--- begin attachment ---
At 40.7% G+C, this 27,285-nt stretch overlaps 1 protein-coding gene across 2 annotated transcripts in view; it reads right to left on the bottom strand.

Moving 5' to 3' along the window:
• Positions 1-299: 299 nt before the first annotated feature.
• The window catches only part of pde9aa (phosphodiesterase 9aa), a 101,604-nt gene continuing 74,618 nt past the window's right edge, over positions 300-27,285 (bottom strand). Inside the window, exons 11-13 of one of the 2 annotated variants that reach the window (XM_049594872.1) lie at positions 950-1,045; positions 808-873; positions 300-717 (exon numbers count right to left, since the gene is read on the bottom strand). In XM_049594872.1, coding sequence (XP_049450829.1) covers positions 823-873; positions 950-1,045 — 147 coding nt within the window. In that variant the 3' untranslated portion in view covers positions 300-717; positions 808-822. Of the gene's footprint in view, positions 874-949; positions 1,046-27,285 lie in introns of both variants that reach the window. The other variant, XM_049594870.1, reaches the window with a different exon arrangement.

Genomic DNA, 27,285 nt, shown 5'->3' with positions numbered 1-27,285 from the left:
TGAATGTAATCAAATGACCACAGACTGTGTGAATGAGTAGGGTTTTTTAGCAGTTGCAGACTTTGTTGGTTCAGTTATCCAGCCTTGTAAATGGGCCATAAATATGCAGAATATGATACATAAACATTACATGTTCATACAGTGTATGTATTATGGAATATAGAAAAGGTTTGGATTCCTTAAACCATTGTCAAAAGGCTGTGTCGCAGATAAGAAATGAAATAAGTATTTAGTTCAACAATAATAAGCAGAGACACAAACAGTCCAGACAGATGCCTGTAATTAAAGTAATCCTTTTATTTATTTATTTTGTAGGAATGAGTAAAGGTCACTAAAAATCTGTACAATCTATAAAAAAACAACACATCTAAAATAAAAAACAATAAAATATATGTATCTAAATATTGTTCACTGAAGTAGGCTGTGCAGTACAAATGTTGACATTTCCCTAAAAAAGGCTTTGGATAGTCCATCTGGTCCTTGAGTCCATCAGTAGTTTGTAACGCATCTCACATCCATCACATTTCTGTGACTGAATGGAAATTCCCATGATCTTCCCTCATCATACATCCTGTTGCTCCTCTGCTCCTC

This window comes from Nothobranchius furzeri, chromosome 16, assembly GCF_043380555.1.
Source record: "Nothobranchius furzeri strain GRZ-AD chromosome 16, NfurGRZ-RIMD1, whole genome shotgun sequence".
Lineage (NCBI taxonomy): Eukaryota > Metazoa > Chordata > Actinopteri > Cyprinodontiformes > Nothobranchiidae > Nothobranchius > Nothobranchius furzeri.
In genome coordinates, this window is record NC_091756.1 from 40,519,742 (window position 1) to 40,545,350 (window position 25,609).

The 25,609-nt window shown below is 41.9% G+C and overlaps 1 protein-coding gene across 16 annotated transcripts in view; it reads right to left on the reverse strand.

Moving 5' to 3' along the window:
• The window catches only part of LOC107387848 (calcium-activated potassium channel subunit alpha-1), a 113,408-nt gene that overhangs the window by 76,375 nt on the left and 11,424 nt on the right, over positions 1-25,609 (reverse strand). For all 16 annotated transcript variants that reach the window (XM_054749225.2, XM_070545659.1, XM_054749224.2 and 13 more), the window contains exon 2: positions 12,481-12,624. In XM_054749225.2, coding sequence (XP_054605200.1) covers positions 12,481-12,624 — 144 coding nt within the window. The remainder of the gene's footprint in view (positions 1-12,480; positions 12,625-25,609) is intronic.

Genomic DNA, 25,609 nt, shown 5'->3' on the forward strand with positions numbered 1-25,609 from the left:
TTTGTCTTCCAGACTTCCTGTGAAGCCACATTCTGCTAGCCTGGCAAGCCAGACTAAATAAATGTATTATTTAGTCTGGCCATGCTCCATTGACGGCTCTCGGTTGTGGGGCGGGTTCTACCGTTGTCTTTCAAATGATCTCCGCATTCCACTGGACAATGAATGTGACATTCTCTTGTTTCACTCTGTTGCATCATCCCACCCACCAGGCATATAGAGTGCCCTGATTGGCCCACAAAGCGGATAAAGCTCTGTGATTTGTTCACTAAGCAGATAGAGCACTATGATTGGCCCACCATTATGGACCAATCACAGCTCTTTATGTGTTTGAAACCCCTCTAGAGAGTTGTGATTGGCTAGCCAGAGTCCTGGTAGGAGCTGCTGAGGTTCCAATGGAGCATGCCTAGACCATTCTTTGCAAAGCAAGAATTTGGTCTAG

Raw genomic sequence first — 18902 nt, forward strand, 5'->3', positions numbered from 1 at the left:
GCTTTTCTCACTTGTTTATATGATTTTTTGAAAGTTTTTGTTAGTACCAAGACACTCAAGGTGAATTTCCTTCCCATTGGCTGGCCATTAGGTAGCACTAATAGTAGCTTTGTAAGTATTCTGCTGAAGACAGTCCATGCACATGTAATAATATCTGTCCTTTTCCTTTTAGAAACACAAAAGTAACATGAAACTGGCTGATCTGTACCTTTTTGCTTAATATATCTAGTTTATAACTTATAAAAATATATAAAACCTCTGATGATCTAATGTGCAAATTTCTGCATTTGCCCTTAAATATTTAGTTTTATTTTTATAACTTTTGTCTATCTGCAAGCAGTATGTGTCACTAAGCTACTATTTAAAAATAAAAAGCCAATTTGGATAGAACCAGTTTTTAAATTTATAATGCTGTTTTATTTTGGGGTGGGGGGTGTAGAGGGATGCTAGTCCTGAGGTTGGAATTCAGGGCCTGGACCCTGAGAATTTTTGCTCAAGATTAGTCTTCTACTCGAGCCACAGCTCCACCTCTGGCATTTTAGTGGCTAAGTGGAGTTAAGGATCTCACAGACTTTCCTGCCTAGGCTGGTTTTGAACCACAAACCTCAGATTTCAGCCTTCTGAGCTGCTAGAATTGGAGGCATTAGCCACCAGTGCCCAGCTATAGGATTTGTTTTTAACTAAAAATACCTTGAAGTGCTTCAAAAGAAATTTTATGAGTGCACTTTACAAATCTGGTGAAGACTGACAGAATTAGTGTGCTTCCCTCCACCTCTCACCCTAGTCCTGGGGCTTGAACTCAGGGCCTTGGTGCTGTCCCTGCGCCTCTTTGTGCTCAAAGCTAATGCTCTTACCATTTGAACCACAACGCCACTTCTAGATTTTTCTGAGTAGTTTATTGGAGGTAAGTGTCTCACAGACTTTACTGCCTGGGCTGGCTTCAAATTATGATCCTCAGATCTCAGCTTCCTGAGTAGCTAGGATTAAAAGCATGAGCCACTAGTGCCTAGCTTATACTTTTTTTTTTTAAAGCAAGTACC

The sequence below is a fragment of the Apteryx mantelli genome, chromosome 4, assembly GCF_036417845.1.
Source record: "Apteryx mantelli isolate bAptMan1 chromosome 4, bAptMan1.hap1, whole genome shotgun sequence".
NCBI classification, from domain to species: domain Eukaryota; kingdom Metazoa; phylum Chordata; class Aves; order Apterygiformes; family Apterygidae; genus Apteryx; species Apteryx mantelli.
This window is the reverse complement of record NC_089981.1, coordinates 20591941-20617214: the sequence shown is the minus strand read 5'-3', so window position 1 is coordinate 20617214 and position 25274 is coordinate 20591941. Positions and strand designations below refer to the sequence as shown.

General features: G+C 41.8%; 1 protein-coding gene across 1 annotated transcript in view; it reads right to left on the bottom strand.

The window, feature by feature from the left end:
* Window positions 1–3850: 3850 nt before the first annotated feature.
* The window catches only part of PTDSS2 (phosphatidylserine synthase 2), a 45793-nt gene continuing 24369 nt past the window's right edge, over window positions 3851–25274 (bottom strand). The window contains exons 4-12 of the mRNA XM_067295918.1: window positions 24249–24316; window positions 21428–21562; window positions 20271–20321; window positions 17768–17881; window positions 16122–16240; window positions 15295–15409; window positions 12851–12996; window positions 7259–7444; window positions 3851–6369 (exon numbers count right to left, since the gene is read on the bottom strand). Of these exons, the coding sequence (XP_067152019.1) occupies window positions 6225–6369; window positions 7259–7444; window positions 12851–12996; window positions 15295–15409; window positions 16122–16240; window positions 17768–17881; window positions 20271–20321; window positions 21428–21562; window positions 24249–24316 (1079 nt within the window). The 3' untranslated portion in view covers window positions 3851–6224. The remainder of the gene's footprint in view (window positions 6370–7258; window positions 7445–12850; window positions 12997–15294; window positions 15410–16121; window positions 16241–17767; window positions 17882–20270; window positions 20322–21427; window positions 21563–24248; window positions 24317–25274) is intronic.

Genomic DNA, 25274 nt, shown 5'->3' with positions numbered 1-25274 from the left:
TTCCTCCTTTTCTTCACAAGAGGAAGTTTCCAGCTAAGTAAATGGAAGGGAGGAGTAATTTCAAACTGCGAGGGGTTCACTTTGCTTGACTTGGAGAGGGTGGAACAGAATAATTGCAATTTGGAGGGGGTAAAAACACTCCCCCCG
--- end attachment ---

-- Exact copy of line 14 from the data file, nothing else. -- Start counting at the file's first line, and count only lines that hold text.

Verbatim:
Genomic DNA, 25,609 nt, shown 5'->3' on the forward strand with positions numbered 1-25,609 from the left: